Parliamentary Gov

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Parliamentary Gov

  1. 1. Parliamentary Government<br />Kris Bryant, Kathy Schreiber, Lisa Harrison, Marlene Mendoza<br />
  2. 2. How does it work??<br />A major part of parliamentary governments is the parliament.  Both the government and Parliament work together in forming laws, even though they are separate institutions.  The government, also known as the executive, is what runs the country and develops and puts forth laws and policies. Parliament is the legislative authority and is also known as the Legislature Parliaments main roles are to examine and challenge the work of the government (scrutiny), debate and pass all laws (legislation) and enable the government to raise taxes.<br />
  3. 3. Who uses it??<br />Countries like Bulgaria, Denmark, Finland, Iceland, Greece, Kuwait, Hungary, India, Portugal, New Zealand, Poland, Turkey and Sweden use a unicameral system.  Countries like Australia, Austria, Canada, Germany, Ireland, Italy, Japan, Spain and The United Kingdom use a bicameral system.  Parliamentary governments seem to work best for small well educated and politically involved countries, but also seems effective for very large countries.  Parliamentary Governments are also good for racially, ethnically, and ideal logy diverse countries.<br />
  4. 4. Strengths & Weaknesses<br />The Goods<br />Power is more equally spread.  Instead of voting for a person the people are voting for the person’s platform or ideas.<br />Is good for &quot;ethnically, racially, or ideologically&quot; divided countries since power is more divided among all the 150+ members of government.<br />The prime minister can be removed at any time.<br />The Bads<br />The head of government is not directly elected by the people.  Instead, they are elected by the strongest party in a parliament.<br />There is no real check of the legislative power because no “body” can veto the legislation passes by the parliament.<br />Elections can happen at any time, and sometimes this can be taken advantage of.<br />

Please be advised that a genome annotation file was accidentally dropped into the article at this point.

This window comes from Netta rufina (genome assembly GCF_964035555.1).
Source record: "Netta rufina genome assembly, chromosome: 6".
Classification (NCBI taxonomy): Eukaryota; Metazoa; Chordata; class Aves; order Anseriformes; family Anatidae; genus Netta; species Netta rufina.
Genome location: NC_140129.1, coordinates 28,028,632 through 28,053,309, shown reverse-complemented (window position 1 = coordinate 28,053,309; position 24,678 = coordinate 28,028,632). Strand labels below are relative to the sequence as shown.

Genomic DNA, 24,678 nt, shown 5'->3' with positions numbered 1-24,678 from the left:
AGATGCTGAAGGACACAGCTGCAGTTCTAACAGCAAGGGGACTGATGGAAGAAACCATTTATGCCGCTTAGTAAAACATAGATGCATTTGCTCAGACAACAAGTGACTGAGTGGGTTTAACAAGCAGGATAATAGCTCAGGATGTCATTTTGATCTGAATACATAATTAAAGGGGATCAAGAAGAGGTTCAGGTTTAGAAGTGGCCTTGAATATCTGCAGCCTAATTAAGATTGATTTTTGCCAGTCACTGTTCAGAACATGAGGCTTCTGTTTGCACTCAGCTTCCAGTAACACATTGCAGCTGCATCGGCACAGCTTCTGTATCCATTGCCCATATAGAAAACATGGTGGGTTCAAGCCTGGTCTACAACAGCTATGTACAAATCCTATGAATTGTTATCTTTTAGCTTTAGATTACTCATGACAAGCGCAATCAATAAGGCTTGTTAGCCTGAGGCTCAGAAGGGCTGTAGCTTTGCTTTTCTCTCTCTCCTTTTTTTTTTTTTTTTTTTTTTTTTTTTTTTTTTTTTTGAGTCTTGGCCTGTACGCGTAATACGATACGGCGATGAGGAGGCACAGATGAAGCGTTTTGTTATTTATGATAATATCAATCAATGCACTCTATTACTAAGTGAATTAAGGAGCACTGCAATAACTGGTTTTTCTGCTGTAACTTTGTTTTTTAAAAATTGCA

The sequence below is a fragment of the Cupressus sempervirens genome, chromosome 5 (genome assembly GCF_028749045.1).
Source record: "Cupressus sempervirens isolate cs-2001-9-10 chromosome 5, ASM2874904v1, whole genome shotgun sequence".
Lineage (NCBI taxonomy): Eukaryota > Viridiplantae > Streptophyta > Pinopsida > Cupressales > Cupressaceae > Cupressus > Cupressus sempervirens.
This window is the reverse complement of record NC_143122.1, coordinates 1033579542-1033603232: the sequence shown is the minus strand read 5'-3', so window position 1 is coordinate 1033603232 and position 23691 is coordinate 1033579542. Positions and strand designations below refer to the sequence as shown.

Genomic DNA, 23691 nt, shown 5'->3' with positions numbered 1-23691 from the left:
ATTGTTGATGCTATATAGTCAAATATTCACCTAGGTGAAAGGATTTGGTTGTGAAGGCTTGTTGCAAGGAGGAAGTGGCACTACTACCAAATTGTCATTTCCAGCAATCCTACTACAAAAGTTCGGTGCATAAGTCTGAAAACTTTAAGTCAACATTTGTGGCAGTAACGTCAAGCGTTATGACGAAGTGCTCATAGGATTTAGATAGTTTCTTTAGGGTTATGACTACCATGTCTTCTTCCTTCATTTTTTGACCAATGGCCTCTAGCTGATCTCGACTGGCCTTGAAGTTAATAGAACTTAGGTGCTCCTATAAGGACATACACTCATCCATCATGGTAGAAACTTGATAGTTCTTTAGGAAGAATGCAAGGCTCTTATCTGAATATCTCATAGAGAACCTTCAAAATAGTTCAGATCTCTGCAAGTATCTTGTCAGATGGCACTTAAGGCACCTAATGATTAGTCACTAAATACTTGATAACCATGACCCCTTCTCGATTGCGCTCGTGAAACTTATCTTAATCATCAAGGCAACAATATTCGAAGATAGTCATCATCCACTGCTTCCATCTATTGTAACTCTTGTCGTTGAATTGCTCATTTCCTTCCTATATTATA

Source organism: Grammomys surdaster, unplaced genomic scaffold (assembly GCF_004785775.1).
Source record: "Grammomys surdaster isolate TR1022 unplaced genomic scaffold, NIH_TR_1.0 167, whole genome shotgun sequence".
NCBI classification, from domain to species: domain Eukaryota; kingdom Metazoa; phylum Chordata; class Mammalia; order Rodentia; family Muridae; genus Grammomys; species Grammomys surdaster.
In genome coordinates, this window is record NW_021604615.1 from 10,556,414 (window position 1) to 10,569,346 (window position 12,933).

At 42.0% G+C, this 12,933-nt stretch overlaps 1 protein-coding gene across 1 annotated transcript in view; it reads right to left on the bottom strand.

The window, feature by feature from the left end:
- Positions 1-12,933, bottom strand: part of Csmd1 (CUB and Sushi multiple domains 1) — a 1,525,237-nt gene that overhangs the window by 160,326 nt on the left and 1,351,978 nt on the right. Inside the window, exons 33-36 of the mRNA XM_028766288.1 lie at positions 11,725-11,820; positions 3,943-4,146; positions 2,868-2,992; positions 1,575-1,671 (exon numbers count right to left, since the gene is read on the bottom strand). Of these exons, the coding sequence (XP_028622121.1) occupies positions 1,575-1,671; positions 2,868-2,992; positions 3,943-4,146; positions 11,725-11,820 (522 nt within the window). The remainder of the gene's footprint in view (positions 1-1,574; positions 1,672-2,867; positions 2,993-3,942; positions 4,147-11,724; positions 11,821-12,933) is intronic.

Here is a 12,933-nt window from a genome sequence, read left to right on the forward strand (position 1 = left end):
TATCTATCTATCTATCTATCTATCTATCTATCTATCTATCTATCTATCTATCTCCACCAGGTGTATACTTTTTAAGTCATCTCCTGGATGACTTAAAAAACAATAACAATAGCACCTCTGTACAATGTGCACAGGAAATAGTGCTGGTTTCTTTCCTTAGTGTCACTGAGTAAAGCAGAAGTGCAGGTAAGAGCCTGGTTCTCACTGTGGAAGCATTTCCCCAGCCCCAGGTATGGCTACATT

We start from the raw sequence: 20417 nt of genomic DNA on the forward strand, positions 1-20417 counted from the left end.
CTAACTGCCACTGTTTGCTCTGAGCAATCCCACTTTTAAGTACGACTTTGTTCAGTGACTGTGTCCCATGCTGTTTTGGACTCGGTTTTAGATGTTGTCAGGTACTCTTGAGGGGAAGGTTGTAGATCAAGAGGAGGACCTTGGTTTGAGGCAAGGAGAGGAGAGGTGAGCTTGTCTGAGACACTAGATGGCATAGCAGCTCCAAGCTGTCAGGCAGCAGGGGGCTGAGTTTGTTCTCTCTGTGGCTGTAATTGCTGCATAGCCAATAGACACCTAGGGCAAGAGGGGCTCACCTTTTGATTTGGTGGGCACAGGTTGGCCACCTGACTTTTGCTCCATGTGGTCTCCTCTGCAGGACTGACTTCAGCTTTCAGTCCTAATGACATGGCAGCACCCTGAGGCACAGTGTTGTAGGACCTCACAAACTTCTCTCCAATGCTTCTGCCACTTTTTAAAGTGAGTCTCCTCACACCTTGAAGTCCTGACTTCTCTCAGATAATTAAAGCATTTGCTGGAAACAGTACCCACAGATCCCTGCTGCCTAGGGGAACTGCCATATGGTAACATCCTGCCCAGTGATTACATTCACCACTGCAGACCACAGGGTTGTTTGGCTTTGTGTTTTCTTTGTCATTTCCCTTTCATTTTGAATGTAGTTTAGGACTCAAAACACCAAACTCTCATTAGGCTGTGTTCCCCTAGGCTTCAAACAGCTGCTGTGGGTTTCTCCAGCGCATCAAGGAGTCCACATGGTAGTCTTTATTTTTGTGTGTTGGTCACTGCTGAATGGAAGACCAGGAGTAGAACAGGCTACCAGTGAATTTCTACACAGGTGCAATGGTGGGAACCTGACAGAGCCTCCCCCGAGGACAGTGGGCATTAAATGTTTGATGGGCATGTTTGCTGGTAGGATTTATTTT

5. 5. We give you...England!!!<br />
  6. 6. England’s Geography<br />England is located on the central and southern two-thirds of the island of Great Britain. England is mostly comprised of hills and flat land, but there is a mountainous region in the northern region and also a chain of low mountains dividing the eastern and western halves. England is a temperate climate with temperatures ranging between 23 degrees Fahrenheit and 86 degrees Fahrenheit throughout the year. <br />
  7. 7. Demography<br />
  8. 8. Why does England use it?<br />England uses a parliamentary system which is basically a party system. The citizens elect a party into power, then that head of the party that wins becomes the Prime Minister. England also uses a constitutional monarchy that combines the monarch head of state with a parliamentary system. The three main parties in England are the Tory, Labor and the Liberal Democrats.<br />
  9. 9. Who is the head of state??<br />Queen Elizabeth ll<br />
  10. 10. Who is the head of government??<br />The chief executive of the Parliament in England is the Prime Minister, who is also the First Lord of the Treasury and the Minister of Civil Service. He is the leader and has control over most of the Parliament. The Prime Minister presides over the cabinet and selects all of its members, as well as holding the power to dismiss any members that have been selected. His job as the Prime Minister is to lead the Cabinet to bring unity to the country in order to gain the support of the members of the House of Commons. <br />